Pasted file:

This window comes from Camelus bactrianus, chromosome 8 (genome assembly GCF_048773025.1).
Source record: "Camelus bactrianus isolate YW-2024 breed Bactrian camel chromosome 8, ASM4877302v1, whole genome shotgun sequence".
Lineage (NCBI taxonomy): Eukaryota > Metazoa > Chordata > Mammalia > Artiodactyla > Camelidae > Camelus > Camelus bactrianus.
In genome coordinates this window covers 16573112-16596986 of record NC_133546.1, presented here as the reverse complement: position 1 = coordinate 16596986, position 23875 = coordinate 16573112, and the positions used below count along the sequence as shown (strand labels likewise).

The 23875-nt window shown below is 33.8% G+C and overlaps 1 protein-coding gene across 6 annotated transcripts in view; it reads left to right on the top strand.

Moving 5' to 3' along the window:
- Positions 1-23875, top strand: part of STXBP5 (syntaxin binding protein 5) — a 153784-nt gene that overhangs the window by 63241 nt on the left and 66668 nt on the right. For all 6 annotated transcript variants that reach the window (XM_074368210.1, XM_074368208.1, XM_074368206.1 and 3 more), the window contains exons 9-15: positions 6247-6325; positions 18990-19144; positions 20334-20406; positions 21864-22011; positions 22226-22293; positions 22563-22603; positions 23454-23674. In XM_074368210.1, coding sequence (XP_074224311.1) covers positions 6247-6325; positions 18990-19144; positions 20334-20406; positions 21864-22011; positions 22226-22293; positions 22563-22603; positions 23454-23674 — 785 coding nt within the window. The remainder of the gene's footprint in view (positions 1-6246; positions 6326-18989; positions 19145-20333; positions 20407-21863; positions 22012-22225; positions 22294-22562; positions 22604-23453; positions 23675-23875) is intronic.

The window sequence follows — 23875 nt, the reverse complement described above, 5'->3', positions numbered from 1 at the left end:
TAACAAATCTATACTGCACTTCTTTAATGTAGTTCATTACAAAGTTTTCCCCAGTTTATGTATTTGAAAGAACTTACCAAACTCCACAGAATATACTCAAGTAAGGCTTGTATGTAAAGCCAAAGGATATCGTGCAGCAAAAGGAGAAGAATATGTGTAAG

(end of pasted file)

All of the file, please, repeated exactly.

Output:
This window comes from Camelus bactrianus, chromosome 8 (genome assembly GCF_048773025.1).
Source record: "Camelus bactrianus isolate YW-2024 breed Bactrian camel chromosome 8, ASM4877302v1, whole genome shotgun sequence".
Lineage (NCBI taxonomy): Eukaryota > Metazoa > Chordata > Mammalia > Artiodactyla > Camelidae > Camelus > Camelus bactrianus.
In genome coordinates this window covers 16573112-16596986 of record NC_133546.1, presented here as the reverse complement: position 1 = coordinate 16596986, position 23875 = coordinate 16573112, and the positions used below count along the sequence as shown (strand labels likewise).

The 23875-nt window shown below is 33.8% G+C and overlaps 1 protein-coding gene across 6 annotated transcripts in view; it reads left to right on the top strand.

Moving 5' to 3' along the window:
- Positions 1-23875, top strand: part of STXBP5 (syntaxin binding protein 5) — a 153784-nt gene that overhangs the window by 63241 nt on the left and 66668 nt on the right. For all 6 annotated transcript variants that reach the window (XM_074368210.1, XM_074368208.1, XM_074368206.1 and 3 more), the window contains exons 9-15: positions 6247-6325; positions 18990-19144; positions 20334-20406; positions 21864-22011; positions 22226-22293; positions 22563-22603; positions 23454-23674. In XM_074368210.1, coding sequence (XP_074224311.1) covers positions 6247-6325; positions 18990-19144; positions 20334-20406; positions 21864-22011; positions 22226-22293; positions 22563-22603; positions 23454-23674 — 785 coding nt within the window. The remainder of the gene's footprint in view (positions 1-6246; positions 6326-18989; positions 19145-20333; positions 20407-21863; positions 22012-22225; positions 22294-22562; positions 22604-23453; positions 23675-23875) is intronic.

The window sequence follows — 23875 nt, the reverse complement described above, 5'->3', positions numbered from 1 at the left end:
TAACAAATCTATACTGCACTTCTTTAATGTAGTTCATTACAAAGTTTTCCCCAGTTTATGTATTTGAAAGAACTTACCAAACTCCACAGAATATACTCAAGTAAGGCTTGTATGTAAAGCCAAAGGATATCGTGCAGCAAAAGGAGAAGAATATGTGTAAG